Updated: May 2003
Most of these cancers are squamous cell carcinomas and the primary treatment is by radiotherapy or surgery with primary closure. Resection with reconstruction is reserved for recurrent carcinomas or advanced primary lesions involving bone and/or with regional metastases.
Radiotherapy for early stage lip cancers usually consists of a 2 week course of treatment with a relatively superficial beam with appropriate shielding of the adjacent tissues.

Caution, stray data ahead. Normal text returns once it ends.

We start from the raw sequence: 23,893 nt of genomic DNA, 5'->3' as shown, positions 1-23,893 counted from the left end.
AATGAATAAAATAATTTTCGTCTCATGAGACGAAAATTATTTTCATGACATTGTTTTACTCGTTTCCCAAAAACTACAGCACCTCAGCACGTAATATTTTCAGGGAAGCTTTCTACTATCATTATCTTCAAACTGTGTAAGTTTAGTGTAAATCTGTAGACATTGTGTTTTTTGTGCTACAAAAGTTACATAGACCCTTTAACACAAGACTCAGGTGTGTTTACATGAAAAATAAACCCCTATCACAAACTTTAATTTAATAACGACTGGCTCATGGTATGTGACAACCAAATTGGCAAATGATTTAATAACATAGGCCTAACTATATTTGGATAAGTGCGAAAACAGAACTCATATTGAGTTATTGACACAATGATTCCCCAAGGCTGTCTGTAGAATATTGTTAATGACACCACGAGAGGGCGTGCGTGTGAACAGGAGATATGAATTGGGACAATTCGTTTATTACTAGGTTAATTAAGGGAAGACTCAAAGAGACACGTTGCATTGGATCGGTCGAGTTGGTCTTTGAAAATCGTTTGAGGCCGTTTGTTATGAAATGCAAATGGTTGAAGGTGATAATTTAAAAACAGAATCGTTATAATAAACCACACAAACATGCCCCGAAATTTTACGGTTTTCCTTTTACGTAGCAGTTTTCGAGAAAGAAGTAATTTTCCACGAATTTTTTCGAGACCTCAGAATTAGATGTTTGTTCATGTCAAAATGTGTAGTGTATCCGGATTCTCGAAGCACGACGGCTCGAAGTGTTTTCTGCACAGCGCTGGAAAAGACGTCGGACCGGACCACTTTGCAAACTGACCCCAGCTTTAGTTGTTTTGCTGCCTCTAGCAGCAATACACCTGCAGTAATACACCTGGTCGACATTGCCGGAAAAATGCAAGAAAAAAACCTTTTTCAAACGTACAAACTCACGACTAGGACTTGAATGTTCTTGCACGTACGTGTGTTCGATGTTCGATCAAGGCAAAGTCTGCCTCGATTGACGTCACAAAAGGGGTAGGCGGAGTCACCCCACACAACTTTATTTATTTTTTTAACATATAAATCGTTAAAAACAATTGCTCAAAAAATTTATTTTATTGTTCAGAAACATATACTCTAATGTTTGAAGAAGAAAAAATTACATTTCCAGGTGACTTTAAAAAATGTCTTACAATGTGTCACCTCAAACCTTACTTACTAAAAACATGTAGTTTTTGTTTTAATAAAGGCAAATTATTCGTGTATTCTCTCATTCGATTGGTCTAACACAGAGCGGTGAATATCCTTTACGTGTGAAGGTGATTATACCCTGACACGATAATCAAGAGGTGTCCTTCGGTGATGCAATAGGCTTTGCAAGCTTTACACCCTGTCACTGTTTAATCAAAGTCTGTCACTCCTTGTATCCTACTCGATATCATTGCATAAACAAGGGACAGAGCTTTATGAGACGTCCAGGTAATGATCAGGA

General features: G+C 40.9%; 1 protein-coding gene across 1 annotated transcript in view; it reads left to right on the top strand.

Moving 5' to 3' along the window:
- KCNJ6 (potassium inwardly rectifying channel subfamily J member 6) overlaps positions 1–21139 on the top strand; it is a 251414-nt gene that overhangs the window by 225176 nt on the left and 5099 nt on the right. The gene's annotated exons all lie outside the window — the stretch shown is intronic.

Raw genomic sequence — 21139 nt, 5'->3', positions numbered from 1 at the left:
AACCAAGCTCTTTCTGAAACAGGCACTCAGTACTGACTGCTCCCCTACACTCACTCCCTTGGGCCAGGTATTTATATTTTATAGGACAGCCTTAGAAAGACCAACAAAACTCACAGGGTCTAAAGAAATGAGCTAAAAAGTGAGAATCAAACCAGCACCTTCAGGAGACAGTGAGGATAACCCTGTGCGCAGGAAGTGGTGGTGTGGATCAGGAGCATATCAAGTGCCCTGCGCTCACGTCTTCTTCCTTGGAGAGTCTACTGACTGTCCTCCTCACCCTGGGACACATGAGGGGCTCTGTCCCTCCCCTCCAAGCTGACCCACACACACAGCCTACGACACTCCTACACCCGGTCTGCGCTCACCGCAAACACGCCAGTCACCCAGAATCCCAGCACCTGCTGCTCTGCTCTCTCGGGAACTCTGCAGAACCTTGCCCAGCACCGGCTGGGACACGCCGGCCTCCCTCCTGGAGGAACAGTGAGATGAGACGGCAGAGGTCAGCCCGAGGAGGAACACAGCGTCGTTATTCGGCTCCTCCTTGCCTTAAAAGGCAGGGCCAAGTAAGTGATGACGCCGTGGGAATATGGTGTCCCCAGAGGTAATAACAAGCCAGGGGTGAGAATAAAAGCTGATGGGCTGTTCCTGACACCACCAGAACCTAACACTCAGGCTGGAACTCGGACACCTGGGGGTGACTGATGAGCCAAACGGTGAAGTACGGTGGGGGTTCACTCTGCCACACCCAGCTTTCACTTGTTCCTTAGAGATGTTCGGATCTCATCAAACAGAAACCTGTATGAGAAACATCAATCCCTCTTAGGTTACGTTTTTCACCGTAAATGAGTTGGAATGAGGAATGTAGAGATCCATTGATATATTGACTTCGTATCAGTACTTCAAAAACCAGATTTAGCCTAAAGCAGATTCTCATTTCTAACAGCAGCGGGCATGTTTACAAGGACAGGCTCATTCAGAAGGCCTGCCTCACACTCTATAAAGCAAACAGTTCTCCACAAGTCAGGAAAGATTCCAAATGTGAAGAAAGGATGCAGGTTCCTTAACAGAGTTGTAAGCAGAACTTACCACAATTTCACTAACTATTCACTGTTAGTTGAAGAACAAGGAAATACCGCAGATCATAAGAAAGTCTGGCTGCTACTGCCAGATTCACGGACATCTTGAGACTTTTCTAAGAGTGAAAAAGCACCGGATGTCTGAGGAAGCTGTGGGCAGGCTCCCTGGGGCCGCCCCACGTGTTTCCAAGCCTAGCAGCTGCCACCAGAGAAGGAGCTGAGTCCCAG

Lymph Node Metastases
Only 10% of patients with carcinoma of the lip will ever develop lymphatic metastases, but it is from this group that deaths due to lip cancer occur. The management of the clinically negative neck in patients with lip cancer is expectant, with careful routine examination of the regional nodes. Please
see section 4: Diagnosis.
Lymph node metastases usually appear in the first two years and may enlarge rapidly. They are usually treated with a neck dissection. Patients presenting with lymph node metastases require a multidisciplinary assessment. Inoperable lymph node metastases may be treated where possible with primary radiotherapy.